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Retail experience expert Doug Fleener argues that the more you know about your customer, the more enjoyable the customer experience will be… and the more you can sell. By going beyond basic customer knowledge, you can personalize the shopping experience, recommend specific products and exceed expectations.

Fleener breaks customer knowledge into three different types:

• Surface information
• Customer-specific knowledge
• Customer understanding

 

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qr codeEver wonder about those square black and white symbols that are cropping up in advertisements, flyers, and even movie posters and billboards? They’re called QR – short for Quick Response – Codes. QR Codes are two-dimensional barcodes that can be scanned by smart phones in order to transfer information. Depending on the type of code, the QR Code might take the viewer to a website, provide text information about a product or service, or deliver a coupon or special offer.  

While the codes have been in widespread use only recently in the U.S., they’re big in Japan, where they began being used in mobile devices in 2002. (The codes themselves were developed in 1994 by Toyota subsidiary Denso Wave in order to track inventories.) In Japan – where more people surf the web via their phones than their computers – more than half of Japanese cell phone users use QR Codes to access information, according to Marsha A. Harmon in Point of Sale News.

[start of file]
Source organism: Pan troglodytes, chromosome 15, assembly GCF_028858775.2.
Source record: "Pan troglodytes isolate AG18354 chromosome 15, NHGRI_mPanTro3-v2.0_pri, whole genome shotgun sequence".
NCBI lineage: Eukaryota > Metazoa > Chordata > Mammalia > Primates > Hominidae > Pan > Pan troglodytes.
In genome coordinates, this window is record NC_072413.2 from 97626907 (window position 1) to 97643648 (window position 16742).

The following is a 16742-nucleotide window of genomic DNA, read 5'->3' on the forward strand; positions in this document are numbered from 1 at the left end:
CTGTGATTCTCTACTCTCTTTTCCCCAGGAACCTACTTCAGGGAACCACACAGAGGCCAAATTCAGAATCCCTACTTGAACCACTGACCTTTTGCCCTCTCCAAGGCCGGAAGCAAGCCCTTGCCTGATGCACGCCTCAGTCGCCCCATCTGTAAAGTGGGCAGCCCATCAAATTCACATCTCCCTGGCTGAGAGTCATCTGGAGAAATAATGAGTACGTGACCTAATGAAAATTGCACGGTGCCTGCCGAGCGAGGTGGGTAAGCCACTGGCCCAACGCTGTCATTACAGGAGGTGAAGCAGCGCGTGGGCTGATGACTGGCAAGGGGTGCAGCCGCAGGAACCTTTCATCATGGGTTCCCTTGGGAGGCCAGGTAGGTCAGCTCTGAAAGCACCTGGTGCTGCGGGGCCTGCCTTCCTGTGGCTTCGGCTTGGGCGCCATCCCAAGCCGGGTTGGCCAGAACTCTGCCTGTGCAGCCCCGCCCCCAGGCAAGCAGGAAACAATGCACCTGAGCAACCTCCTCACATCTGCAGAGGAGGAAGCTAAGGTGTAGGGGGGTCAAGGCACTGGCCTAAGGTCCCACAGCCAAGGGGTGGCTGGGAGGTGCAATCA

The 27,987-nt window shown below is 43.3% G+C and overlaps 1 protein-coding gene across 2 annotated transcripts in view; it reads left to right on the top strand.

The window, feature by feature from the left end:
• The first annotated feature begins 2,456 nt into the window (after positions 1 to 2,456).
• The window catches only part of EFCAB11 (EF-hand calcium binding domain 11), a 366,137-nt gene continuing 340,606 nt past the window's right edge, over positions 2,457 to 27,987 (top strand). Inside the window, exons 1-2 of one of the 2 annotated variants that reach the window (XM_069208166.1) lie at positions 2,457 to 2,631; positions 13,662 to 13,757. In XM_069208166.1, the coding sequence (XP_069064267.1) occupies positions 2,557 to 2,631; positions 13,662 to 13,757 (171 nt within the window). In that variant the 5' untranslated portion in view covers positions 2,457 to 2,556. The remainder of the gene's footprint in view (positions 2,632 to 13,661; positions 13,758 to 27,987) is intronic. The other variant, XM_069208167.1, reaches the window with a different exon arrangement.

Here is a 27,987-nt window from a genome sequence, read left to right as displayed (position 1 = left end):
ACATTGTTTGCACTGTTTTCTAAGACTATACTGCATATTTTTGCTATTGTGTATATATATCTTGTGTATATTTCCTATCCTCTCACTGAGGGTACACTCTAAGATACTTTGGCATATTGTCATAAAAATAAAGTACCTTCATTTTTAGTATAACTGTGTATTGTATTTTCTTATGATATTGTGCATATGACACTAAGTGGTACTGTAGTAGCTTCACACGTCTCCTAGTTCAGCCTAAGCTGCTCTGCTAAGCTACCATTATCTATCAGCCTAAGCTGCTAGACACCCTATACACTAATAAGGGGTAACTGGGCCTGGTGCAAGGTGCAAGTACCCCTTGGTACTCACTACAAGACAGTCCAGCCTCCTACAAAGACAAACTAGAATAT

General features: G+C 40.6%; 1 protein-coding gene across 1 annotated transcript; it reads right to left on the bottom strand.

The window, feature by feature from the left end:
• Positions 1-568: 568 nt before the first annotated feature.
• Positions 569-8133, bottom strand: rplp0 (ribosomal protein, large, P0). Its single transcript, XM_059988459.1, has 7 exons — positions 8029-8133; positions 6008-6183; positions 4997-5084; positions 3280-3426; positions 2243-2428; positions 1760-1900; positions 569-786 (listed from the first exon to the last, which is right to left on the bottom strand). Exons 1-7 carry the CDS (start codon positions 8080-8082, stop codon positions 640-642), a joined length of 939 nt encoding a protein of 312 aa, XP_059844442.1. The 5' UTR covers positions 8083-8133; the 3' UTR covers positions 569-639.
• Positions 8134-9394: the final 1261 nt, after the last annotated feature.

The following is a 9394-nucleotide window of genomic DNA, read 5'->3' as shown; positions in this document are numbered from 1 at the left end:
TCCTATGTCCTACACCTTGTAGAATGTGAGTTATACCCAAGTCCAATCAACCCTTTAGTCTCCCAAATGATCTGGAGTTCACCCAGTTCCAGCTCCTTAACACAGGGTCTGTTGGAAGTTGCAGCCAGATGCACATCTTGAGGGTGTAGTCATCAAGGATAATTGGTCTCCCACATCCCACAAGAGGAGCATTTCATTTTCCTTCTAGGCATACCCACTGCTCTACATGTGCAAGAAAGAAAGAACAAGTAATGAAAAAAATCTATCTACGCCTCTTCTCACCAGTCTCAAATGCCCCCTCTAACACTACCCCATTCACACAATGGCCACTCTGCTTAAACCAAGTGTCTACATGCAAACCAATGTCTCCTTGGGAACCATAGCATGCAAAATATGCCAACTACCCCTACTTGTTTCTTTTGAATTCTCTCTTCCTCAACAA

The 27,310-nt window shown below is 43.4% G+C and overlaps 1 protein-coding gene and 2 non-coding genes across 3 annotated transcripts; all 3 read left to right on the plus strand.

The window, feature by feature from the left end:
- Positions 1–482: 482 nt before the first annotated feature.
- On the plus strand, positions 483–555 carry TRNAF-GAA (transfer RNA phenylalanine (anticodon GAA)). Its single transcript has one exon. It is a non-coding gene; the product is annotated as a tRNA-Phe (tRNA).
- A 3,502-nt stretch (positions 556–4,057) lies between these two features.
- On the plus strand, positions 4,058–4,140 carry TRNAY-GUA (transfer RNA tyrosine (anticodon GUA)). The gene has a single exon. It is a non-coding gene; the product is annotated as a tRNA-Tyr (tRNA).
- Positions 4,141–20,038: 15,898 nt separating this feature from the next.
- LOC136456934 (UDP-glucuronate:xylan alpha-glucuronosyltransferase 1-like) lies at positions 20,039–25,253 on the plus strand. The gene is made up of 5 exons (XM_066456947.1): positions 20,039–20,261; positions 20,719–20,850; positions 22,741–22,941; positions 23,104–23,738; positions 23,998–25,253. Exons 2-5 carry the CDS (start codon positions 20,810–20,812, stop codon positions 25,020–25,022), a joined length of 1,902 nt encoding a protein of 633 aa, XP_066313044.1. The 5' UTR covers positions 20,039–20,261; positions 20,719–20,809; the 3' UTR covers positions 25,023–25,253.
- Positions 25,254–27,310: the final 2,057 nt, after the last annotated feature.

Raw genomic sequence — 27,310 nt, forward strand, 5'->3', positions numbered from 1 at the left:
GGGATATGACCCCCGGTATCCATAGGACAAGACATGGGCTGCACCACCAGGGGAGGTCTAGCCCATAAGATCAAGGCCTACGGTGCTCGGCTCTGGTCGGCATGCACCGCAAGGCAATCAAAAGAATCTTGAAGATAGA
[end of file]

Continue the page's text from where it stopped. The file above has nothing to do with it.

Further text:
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A recent article on The Street takes a look at "daily deal" sites like Groupon and LivingSocial, which deliver discounts of up to 50% off local stores, restaurants, and experiences, straight to consumers' email inboxes. While many merchants have used these promotions successfully to attract new business and increase brand awareness, the article suggests that, over time, consumers will get tired of too much of a good thing.

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“During our review of your account, we uncovered a suspicious transaction on your account. To ensure that your account has not compromised, please click the link below and confirm your identity.”

The message above is typical of a “phishing” email, in which scam artists send consumers an email impersonating a legitimate business, such as a bank, credit card company, or even a government agency. The message may prompt you to “update,” “validate,” or “confirm” your account information and warn of terrible consequences if you don’t respond. Clicking on the link in the email will take you to a copycat website that may look just like the real thing. Be warned: the phishing website’s sole purpose is to collect your personal information so that the site operators can steal your identity.

The Federal Trade Commission suggests taking these precautions so that you don’t get hooked by a phishing scam:

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If you have an email address, chances are you’ve received at least one email impersonating a bank or credit card company. These emails, known as “phishing” schemes, are designed to drive customers to enter their personal information on fake websites. While some of these emails are so obviously fake you might wonder how anyone would fall for them, others look identical to the real thing.

On July 28, the leader of a phishing ring that scammed 38,000 victims was sentenced to 12 years in prison. Tien Truong Nguyen was found guilty of stealing personal banking information via copycat banking websites which he designed. Read More

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